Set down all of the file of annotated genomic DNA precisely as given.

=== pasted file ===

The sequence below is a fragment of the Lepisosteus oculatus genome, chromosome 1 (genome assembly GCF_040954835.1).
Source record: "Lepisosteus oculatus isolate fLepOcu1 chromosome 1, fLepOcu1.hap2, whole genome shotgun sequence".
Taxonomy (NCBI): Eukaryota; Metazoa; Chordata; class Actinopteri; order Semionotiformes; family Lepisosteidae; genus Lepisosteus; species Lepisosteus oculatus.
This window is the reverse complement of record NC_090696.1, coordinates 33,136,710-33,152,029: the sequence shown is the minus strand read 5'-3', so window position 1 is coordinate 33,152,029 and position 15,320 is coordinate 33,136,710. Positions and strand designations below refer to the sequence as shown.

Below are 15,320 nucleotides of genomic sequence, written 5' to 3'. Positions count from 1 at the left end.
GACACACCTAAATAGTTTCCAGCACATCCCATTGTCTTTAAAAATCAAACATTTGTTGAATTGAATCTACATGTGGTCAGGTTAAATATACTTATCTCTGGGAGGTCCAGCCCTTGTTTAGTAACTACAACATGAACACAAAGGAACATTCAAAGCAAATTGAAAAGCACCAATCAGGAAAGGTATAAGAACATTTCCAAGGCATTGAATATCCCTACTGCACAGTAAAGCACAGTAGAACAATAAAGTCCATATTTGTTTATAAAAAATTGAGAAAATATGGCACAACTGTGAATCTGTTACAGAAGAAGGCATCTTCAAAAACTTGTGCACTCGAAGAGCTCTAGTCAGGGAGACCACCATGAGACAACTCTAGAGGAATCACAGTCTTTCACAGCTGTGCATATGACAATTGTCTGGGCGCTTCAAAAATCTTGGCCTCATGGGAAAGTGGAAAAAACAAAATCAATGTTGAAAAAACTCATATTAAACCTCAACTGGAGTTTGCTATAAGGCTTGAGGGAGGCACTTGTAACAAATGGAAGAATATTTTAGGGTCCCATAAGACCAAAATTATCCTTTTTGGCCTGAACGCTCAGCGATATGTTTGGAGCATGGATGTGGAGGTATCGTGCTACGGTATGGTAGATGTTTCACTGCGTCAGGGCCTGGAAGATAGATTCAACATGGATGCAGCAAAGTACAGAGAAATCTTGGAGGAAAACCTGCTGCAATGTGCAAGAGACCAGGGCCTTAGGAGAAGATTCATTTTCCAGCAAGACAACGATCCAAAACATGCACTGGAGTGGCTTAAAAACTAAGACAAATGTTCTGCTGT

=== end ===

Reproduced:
The sequence below is a fragment of the Lepisosteus oculatus genome, chromosome 1 (genome assembly GCF_040954835.1).
Source record: "Lepisosteus oculatus isolate fLepOcu1 chromosome 1, fLepOcu1.hap2, whole genome shotgun sequence".
Taxonomy (NCBI): Eukaryota; Metazoa; Chordata; class Actinopteri; order Semionotiformes; family Lepisosteidae; genus Lepisosteus; species Lepisosteus oculatus.
This window is the reverse complement of record NC_090696.1, coordinates 33,136,710-33,152,029: the sequence shown is the minus strand read 5'-3', so window position 1 is coordinate 33,152,029 and position 15,320 is coordinate 33,136,710. Positions and strand designations below refer to the sequence as shown.

Below are 15,320 nucleotides of genomic sequence, written 5' to 3'. Positions count from 1 at the left end.
GACACACCTAAATAGTTTCCAGCACATCCCATTGTCTTTAAAAATCAAACATTTGTTGAATTGAATCTACATGTGGTCAGGTTAAATATACTTATCTCTGGGAGGTCCAGCCCTTGTTTAGTAACTACAACATGAACACAAAGGAACATTCAAAGCAAATTGAAAAGCACCAATCAGGAAAGGTATAAGAACATTTCCAAGGCATTGAATATCCCTACTGCACAGTAAAGCACAGTAGAACAATAAAGTCCATATTTGTTTATAAAAAATTGAGAAAATATGGCACAACTGTGAATCTGTTACAGAAGAAGGCATCTTCAAAAACTTGTGCACTCGAAGAGCTCTAGTCAGGGAGACCACCATGAGACAACTCTAGAGGAATCACAGTCTTTCACAGCTGTGCATATGACAATTGTCTGGGCGCTTCAAAAATCTTGGCCTCATGGGAAAGTGGAAAAAACAAAATCAATGTTGAAAAAACTCATATTAAACCTCAACTGGAGTTTGCTATAAGGCTTGAGGGAGGCACTTGTAACAAATGGAAGAATATTTTAGGGTCCCATAAGACCAAAATTATCCTTTTTGGCCTGAACGCTCAGCGATATGTTTGGAGCATGGATGTGGAGGTATCGTGCTACGGTATGGTAGATGTTTCACTGCGTCAGGGCCTGGAAGATAGATTCAACATGGATGCAGCAAAGTACAGAGAAATCTTGGAGGAAAACCTGCTGCAATGTGCAAGAGACCAGGGCCTTAGGAGAAGATTCATTTTCCAGCAAGACAACGATCCAAAACATGCACTGGAGTGGCTTAAAAACTAAGACAAATGTTCTGCTGT